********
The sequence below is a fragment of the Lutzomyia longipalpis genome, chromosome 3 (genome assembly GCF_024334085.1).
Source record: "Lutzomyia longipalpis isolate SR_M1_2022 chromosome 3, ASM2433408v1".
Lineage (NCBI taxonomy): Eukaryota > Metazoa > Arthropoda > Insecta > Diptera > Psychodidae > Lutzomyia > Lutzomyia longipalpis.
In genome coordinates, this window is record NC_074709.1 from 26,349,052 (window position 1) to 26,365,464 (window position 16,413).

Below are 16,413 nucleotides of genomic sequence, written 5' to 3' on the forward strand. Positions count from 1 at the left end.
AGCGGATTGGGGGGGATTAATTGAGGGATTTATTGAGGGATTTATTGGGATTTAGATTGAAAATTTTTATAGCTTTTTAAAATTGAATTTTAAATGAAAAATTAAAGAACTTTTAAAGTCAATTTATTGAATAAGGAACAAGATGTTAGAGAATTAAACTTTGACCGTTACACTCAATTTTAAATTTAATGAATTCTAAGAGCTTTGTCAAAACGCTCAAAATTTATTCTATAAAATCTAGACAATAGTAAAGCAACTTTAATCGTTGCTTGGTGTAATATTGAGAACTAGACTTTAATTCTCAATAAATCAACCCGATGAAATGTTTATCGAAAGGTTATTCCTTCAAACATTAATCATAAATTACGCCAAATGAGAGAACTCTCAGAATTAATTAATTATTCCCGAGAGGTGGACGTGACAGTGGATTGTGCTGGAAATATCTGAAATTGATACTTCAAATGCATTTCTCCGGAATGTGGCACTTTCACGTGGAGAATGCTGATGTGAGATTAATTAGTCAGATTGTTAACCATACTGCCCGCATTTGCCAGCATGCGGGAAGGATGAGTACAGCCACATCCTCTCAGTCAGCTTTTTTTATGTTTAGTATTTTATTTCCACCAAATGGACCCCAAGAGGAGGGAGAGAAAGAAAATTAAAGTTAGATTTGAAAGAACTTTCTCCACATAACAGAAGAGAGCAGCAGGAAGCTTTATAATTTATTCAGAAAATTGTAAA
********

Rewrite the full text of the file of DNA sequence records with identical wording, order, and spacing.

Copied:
The sequence below is a fragment of the Lutzomyia longipalpis genome, chromosome 3 (genome assembly GCF_024334085.1).
Source record: "Lutzomyia longipalpis isolate SR_M1_2022 chromosome 3, ASM2433408v1".
Lineage (NCBI taxonomy): Eukaryota > Metazoa > Arthropoda > Insecta > Diptera > Psychodidae > Lutzomyia > Lutzomyia longipalpis.
In genome coordinates, this window is record NC_074709.1 from 26,349,052 (window position 1) to 26,365,464 (window position 16,413).

Below are 16,413 nucleotides of genomic sequence, written 5' to 3' on the forward strand. Positions count from 1 at the left end.
AGCGGATTGGGGGGGATTAATTGAGGGATTTATTGAGGGATTTATTGGGATTTAGATTGAAAATTTTTATAGCTTTTTAAAATTGAATTTTAAATGAAAAATTAAAGAACTTTTAAAGTCAATTTATTGAATAAGGAACAAGATGTTAGAGAATTAAACTTTGACCGTTACACTCAATTTTAAATTTAATGAATTCTAAGAGCTTTGTCAAAACGCTCAAAATTTATTCTATAAAATCTAGACAATAGTAAAGCAACTTTAATCGTTGCTTGGTGTAATATTGAGAACTAGACTTTAATTCTCAATAAATCAACCCGATGAAATGTTTATCGAAAGGTTATTCCTTCAAACATTAATCATAAATTACGCCAAATGAGAGAACTCTCAGAATTAATTAATTATTCCCGAGAGGTGGACGTGACAGTGGATTGTGCTGGAAATATCTGAAATTGATACTTCAAATGCATTTCTCCGGAATGTGGCACTTTCACGTGGAGAATGCTGATGTGAGATTAATTAGTCAGATTGTTAACCATACTGCCCGCATTTGCCAGCATGCGGGAAGGATGAGTACAGCCACATCCTCTCAGTCAGCTTTTTTTATGTTTAGTATTTTATTTCCACCAAATGGACCCCAAGAGGAGGGAGAGAAAGAAAATTAAAGTTAGATTTGAAAGAACTTTCTCCACATAACAGAAGAGAGCAGCAGGAAGCTTTATAATTTATTCAGAAAATTGTAAA